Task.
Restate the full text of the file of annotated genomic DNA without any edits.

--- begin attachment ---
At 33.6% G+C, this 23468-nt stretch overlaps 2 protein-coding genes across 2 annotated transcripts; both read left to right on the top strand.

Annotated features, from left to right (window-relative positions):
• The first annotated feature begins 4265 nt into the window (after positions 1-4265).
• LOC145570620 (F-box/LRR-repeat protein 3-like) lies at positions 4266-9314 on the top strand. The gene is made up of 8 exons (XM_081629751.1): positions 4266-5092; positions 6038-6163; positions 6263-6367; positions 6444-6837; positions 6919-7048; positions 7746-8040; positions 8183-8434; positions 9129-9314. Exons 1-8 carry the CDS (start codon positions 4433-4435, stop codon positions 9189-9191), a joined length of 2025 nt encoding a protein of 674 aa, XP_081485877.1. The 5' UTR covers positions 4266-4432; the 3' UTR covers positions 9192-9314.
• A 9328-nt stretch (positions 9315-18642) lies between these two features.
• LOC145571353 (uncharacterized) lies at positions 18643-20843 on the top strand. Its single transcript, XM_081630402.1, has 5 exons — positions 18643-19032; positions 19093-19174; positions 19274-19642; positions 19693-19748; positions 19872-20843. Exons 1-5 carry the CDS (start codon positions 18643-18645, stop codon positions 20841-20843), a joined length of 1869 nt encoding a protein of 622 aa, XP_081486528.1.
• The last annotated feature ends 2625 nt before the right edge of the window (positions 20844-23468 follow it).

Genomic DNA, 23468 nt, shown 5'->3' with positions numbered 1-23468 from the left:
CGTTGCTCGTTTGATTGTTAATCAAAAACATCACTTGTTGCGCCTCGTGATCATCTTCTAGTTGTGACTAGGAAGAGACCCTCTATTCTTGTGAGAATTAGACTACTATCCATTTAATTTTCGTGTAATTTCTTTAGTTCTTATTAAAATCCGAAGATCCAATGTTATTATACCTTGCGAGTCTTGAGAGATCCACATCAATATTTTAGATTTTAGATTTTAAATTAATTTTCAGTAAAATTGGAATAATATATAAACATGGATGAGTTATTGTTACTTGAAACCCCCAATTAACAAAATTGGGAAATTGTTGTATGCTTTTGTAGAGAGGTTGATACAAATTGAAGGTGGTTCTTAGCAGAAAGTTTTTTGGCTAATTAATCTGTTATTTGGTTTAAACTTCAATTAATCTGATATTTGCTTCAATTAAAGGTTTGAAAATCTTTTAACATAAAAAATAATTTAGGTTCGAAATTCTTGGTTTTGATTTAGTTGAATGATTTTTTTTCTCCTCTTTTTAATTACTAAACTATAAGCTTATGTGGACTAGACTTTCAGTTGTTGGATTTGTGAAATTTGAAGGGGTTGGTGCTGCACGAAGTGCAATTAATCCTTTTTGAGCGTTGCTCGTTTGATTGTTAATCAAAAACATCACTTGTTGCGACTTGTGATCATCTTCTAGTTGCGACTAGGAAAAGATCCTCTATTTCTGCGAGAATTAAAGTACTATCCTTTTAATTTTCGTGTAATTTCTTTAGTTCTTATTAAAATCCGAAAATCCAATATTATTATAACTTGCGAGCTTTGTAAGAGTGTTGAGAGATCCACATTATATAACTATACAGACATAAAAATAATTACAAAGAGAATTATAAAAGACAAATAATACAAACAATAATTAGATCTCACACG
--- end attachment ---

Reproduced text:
At 33.6% G+C, this 23468-nt stretch overlaps 2 protein-coding genes across 2 annotated transcripts; both read left to right on the top strand.

Annotated features, from left to right (window-relative positions):
• The first annotated feature begins 4265 nt into the window (after positions 1-4265).
• LOC145570620 (F-box/LRR-repeat protein 3-like) lies at positions 4266-9314 on the top strand. The gene is made up of 8 exons (XM_081629751.1): positions 4266-5092; positions 6038-6163; positions 6263-6367; positions 6444-6837; positions 6919-7048; positions 7746-8040; positions 8183-8434; positions 9129-9314. Exons 1-8 carry the CDS (start codon positions 4433-4435, stop codon positions 9189-9191), a joined length of 2025 nt encoding a protein of 674 aa, XP_081485877.1. The 5' UTR covers positions 4266-4432; the 3' UTR covers positions 9192-9314.
• A 9328-nt stretch (positions 9315-18642) lies between these two features.
• LOC145571353 (uncharacterized) lies at positions 18643-20843 on the top strand. Its single transcript, XM_081630402.1, has 5 exons — positions 18643-19032; positions 19093-19174; positions 19274-19642; positions 19693-19748; positions 19872-20843. Exons 1-5 carry the CDS (start codon positions 18643-18645, stop codon positions 20841-20843), a joined length of 1869 nt encoding a protein of 622 aa, XP_081486528.1.
• The last annotated feature ends 2625 nt before the right edge of the window (positions 20844-23468 follow it).

Genomic DNA, 23468 nt, shown 5'->3' with positions numbered 1-23468 from the left:
CGTTGCTCGTTTGATTGTTAATCAAAAACATCACTTGTTGCGCCTCGTGATCATCTTCTAGTTGTGACTAGGAAGAGACCCTCTATTCTTGTGAGAATTAGACTACTATCCATTTAATTTTCGTGTAATTTCTTTAGTTCTTATTAAAATCCGAAGATCCAATGTTATTATACCTTGCGAGTCTTGAGAGATCCACATCAATATTTTAGATTTTAGATTTTAAATTAATTTTCAGTAAAATTGGAATAATATATAAACATGGATGAGTTATTGTTACTTGAAACCCCCAATTAACAAAATTGGGAAATTGTTGTATGCTTTTGTAGAGAGGTTGATACAAATTGAAGGTGGTTCTTAGCAGAAAGTTTTTTGGCTAATTAATCTGTTATTTGGTTTAAACTTCAATTAATCTGATATTTGCTTCAATTAAAGGTTTGAAAATCTTTTAACATAAAAAATAATTTAGGTTCGAAATTCTTGGTTTTGATTTAGTTGAATGATTTTTTTTCTCCTCTTTTTAATTACTAAACTATAAGCTTATGTGGACTAGACTTTCAGTTGTTGGATTTGTGAAATTTGAAGGGGTTGGTGCTGCACGAAGTGCAATTAATCCTTTTTGAGCGTTGCTCGTTTGATTGTTAATCAAAAACATCACTTGTTGCGACTTGTGATCATCTTCTAGTTGCGACTAGGAAAAGATCCTCTATTTCTGCGAGAATTAAAGTACTATCCTTTTAATTTTCGTGTAATTTCTTTAGTTCTTATTAAAATCCGAAAATCCAATATTATTATAACTTGCGAGCTTTGTAAGAGTGTTGAGAGATCCACATTATATAACTATACAGACATAAAAATAATTACAAAGAGAATTATAAAAGACAAATAATACAAACAATAATTAGATCTCACACG